In Australia, we are taught to avoid the sun from a very early age. It is reflected in our public service announcements, in our uniforms at school. No one likes sunburn, but recent research has shed some light on the importance of a controlled dose of sunshine. In its absence, our teeth – among other things – can suffer.
The only vitamin that our body creates for us, Vitamin D comes about as the result of a cholesterol in our skin reacting with UV rays, and are processed by your liver and kidneys in to a usable form. Without UV, your vitamin D levels remain low, which has real repercussions for your teeth.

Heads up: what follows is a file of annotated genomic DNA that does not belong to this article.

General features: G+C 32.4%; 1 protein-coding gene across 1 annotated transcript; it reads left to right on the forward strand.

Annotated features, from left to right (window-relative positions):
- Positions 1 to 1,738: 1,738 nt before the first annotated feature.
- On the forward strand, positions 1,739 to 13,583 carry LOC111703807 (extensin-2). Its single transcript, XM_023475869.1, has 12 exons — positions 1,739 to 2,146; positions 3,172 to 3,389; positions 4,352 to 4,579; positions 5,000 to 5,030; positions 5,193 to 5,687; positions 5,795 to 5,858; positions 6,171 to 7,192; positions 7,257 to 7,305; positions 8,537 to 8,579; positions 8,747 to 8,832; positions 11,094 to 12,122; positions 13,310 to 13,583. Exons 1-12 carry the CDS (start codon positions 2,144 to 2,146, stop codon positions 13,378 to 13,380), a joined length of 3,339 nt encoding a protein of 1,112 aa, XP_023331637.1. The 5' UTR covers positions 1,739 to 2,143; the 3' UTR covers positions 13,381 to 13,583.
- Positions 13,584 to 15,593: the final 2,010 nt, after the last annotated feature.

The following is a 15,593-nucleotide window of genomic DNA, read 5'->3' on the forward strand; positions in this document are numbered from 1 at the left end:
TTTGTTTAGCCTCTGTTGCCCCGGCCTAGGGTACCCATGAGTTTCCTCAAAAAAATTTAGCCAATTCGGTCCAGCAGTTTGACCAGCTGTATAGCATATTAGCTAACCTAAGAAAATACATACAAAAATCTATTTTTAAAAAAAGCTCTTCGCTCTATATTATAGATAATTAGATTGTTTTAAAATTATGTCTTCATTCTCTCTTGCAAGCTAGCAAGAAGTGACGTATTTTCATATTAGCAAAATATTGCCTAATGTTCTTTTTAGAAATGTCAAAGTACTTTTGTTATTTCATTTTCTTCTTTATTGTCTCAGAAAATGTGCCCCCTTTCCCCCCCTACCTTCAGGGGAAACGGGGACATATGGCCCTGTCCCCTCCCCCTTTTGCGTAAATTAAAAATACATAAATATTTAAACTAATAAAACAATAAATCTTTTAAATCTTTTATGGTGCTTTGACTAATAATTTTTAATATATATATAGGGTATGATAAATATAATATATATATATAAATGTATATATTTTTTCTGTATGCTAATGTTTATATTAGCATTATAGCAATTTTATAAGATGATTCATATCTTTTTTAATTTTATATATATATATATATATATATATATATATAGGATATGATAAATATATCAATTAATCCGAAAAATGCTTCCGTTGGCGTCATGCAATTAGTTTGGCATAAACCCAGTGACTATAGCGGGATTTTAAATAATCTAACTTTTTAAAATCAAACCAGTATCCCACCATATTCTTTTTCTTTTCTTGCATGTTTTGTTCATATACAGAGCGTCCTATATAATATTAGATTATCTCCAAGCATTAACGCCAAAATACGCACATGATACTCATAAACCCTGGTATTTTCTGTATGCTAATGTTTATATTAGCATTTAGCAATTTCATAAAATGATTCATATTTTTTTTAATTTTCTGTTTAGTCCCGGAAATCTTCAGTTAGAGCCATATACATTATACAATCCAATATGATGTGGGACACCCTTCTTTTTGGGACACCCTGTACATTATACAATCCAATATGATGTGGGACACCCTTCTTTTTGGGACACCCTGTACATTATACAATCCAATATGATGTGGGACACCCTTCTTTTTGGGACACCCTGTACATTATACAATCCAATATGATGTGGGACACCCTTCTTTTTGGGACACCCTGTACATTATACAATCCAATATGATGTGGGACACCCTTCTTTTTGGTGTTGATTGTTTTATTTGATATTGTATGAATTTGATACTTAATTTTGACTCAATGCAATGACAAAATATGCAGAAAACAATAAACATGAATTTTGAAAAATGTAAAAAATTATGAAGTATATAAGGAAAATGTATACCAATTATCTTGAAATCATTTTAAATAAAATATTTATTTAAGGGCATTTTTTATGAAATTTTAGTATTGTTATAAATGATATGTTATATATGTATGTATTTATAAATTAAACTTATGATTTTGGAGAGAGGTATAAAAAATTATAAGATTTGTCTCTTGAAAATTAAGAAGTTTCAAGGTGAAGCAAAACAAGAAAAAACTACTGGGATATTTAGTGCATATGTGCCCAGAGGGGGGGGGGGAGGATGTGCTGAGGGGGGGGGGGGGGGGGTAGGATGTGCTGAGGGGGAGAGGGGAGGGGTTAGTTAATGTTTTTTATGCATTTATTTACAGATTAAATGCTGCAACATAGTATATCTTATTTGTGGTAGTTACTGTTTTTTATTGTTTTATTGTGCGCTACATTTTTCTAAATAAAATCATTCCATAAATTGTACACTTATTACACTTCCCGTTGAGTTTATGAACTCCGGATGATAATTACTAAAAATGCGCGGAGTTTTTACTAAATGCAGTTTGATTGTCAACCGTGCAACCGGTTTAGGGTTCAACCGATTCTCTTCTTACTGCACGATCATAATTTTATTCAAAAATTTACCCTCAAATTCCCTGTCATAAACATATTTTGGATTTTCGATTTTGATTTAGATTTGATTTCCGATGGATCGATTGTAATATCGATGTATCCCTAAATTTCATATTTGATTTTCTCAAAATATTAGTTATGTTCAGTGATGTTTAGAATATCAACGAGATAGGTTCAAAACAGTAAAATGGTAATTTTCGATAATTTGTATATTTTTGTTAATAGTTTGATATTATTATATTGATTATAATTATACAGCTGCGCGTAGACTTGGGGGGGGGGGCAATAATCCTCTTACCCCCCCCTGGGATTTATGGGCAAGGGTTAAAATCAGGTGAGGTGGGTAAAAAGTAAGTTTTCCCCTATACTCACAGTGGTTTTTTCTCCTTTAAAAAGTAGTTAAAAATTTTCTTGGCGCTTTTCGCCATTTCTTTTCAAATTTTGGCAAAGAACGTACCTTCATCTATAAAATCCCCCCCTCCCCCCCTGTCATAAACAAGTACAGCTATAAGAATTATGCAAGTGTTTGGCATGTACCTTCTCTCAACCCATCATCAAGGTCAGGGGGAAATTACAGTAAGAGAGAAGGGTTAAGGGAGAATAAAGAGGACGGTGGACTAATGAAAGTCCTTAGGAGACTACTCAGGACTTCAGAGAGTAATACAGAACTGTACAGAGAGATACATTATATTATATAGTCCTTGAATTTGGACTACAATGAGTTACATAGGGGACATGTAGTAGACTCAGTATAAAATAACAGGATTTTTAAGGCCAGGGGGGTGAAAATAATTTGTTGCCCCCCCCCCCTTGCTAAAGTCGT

Vitamin D plays a big role in the absorption and use of calcium, the building block for our teeth, as well as our bones and cartilage. In the absence of adequate Vitamin D, physicians note a strong correlation between greater likelihood of cavities, along with less bone retention in the jaw – something that can contribute to lost teeth. The value of proper intake, then, is high.
Luckily, we don’t need to risk a painful sunburn to gain adequate Vitamin D. Fifteen to thirty minutes of exposure around midday three times weekly is ample, with darker-skinned people requiring slightly more than those of us with paler skin. Should you be unwilling or unable to handle the sun for such a length of time, there are also Vitamin D supplements available at your chemist.
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